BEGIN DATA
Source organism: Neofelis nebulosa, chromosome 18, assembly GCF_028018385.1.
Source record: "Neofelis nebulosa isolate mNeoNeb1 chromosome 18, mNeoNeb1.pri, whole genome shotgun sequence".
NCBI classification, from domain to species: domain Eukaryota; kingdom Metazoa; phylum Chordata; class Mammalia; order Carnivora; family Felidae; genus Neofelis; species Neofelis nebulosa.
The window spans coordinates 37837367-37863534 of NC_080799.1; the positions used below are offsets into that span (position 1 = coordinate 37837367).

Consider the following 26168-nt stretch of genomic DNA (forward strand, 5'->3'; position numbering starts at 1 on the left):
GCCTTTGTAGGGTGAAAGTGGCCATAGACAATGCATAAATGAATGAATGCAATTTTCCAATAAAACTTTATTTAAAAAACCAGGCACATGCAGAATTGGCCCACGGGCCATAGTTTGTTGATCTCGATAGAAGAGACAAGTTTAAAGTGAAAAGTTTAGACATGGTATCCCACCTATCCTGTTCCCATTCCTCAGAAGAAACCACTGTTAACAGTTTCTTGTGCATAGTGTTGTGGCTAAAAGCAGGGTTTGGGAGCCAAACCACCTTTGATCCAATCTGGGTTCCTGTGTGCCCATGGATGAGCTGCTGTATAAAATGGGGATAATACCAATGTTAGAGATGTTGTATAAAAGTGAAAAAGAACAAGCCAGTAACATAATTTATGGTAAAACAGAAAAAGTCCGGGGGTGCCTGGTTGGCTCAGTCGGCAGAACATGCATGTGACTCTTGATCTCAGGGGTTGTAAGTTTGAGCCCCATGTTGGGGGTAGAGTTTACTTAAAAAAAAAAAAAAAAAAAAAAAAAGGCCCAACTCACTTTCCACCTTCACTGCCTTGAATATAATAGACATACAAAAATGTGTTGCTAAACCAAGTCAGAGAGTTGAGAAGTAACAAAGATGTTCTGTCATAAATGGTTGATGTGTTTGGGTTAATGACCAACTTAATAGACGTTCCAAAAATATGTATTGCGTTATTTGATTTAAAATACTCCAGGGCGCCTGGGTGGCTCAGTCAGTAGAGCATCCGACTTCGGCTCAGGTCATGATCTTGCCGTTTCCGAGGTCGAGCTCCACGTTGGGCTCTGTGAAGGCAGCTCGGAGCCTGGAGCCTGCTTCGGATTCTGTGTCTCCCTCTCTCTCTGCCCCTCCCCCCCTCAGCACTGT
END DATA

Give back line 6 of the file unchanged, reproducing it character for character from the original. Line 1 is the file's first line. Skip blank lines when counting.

GCCTTTGTAGGGTGAAAGTGGCCATAGACAATGCATAAATGAATGAATGCAATTTTCCAATAAAACTTTATTTAAAAAACCAGGCACATGCAGAATTGGCCCACGGGCCATAGTTTGTTGATCTCGATAGAAGAGACAAGTTTAAAGTGAAAAGTTTAGACATGGTATCCCACCTATCCTGTTCCCATTCCTCAGAAGAAACCACTGTTAACAGTTTCTTGTGCATAGTGTTGTGGCTAAAAGCAGGGTTTGGGAGCCAAACCACCTTTGATCCAATCTGGGTTCCTGTGTGCCCATGGATGAGCTGCTGTATAAAATGGGGATAATACCAATGTTAGAGATGTTGTATAAAAGTGAAAAAGAACAAGCCAGTAACATAATTTATGGTAAAACAGAAAAAGTCCGGGGGTGCCTGGTTGGCTCAGTCGGCAGAACATGCATGTGACTCTTGATCTCAGGGGTTGTAAGTTTGAGCCCCATGTTGGGGGTAGAGTTTACTTAAAAAAAAAAAAAAAAAAAAAAAAAGGCCCAACTCACTTTCCACCTTCACTGCCTTGAATATAATAGACATACAAAAATGTGTTGCTAAACCAAGTCAGAGAGTTGAGAAGTAACAAAGATGTTCTGTCATAAATGGTTGATGTGTTTGGGTTAATGACCAACTTAATAGACGTTCCAAAAATATGTATTGCGTTATTTGATTTAAAATACTCCAGGGCGCCTGGGTGGCTCAGTCAGTAGAGCATCCGACTTCGGCTCAGGTCATGATCTTGCCGTTTCCGAGGTCGAGCTCCACGTTGGGCTCTGTGAAGGCAGCTCGGAGCCTGGAGCCTGCTTCGGATTCTGTGTCTCCCTCTCTCTCTGCCCCTCCCCCCCTCAGCACTGT